The present invention provides the art with a counterweight which includes a recess. The size and/or depth of the recess can be varied to vary the mass of the counterweight. Thus, a counterweight having common outer dimensions can be manufactured in various masses by changing the size and/or depth of the recess in the counterweight to meet the required mass for the counterweight. The fact that counterweights having different masses can still maintain common outer dimensions eliminates the need for the tooling on the assembly line which assemble the counterweights to the compressor assembly to be modified and/or changed when different masses of counterweights are used.

Further areas of applicability of the present invention will become apparent from the detailed description provided hereinafter. It should be understood that the detailed description and specific examples, while indicating the preferred embodiment of the invention, are intended for purposes of illustration only and are not intended to limit the scope of the invention.

BRIEF DESCRIPTION OF THE DRAWINGS

The present invention will become more fully understood from the detailed description and the accompanying drawings, wherein:

FIG. 1 is a vertical cross-sectional view through the center of a scroll-type refrigeration compressor incorporating the variable mass counterweights in accordance with the present invention;

FIG. 2 is a perspective view looking down on the counterweight illustrated in FIG. 1 and the mold or die used to manufacture the counterweight;

FIG. 3 is a perspective view looking up on the counterweight and mold or die illustrated in FIG. 2;

FIG. 4 is a view similar to FIG. 3, but showing the counterweight having a different mass;

FIG. 5 is a perspective view looking up on a counterweight and forming mold or die in accordance with another embodiment of the present invention;

FIG. 6 is a perspective view of a mold assembly which produces the counterweight illustrated in FIGS. 2 and 3; and

FIG. 7 is a perspective view of a mold assembly which produces the counterweight illustrated in FIG. 5.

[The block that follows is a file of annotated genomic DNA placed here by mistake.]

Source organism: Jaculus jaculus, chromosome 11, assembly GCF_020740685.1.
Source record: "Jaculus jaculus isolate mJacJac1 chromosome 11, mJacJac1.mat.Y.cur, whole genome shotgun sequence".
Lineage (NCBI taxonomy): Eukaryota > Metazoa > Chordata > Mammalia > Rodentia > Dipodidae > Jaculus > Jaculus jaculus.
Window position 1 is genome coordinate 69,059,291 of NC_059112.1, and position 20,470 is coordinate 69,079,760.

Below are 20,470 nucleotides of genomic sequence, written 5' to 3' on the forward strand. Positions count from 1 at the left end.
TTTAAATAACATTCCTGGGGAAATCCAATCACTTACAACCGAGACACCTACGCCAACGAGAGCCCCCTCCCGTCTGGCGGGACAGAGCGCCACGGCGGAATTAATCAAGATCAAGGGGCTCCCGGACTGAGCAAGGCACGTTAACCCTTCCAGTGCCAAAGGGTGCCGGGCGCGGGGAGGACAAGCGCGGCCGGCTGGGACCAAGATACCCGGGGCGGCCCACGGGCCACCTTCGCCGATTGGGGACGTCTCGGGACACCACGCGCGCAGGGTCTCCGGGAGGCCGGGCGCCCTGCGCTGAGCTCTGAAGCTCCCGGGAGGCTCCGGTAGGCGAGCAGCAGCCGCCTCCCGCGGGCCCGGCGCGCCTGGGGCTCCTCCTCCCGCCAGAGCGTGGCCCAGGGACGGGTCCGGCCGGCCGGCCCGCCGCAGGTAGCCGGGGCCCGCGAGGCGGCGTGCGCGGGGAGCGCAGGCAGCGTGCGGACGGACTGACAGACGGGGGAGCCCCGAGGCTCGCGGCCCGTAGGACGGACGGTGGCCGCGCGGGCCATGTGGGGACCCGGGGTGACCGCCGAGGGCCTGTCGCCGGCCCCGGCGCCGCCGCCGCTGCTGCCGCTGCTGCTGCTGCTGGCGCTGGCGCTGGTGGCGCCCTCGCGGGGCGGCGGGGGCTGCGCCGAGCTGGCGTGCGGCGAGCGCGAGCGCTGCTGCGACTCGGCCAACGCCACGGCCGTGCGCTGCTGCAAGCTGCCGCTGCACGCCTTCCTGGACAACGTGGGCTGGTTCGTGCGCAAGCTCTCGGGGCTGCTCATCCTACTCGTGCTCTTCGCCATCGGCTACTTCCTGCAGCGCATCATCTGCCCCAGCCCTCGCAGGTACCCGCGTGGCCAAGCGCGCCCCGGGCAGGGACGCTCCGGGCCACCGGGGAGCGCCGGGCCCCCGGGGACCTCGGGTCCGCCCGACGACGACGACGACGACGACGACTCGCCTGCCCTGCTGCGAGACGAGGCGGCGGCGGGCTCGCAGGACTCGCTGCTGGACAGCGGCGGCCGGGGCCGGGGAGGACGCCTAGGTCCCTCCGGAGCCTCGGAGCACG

DETAILED DESCRIPTION OF THE PREFERRED EMBODIMENTS

The following description of the preferred embodiment(s) is merely exemplary in nature and is in no way intended to limit the invention, its application, or uses.

The balancing system of the present invention is applicable to any type of rotary apparatus. For exemplary purposes only, the present invention is described in conjunction with a rotary compressor and, in particular, with a scroll-type refrigerant compressor.

Referring now to the drawings in which like reference numerals designate like or corresponding parts throughout the several views, there is shown in FIG. 1 a scroll compressor which incorporates the balancing system in accordance with the present invention which is designated generally by reference numeral 10. Compressor 10 comprises a generally cylindrical hermetic shell 12 having welded at the upper end thereof a cap 14 and at the lower end thereof a base 16 having a plurality of mounting feet (not shown) integrally formed therewith. Cap 14 is provided with a refrigerant discharge fitting 18 which may have the usual discharge valve therein (not shown). Other major elements affixed to the shell include a transversely extending partition 22, which is welded about its periphery at the same point that cap 14 is welded to shell 12 a main bearing housing 24 which is suitably secured to shell 12 and a lower bearing housing 26 also having a plurality of radially outwardly extending legs, each of which is also suitably secured to shell 12. A motor stator 28, which is generally square in cross-section but with the corners rounded off, is press fitted into shell 12. The flats between the rounded corners on the stator provide passageways between the stator and shell, which facilitate the return flow of lubricant from the top of the shell to the bottom.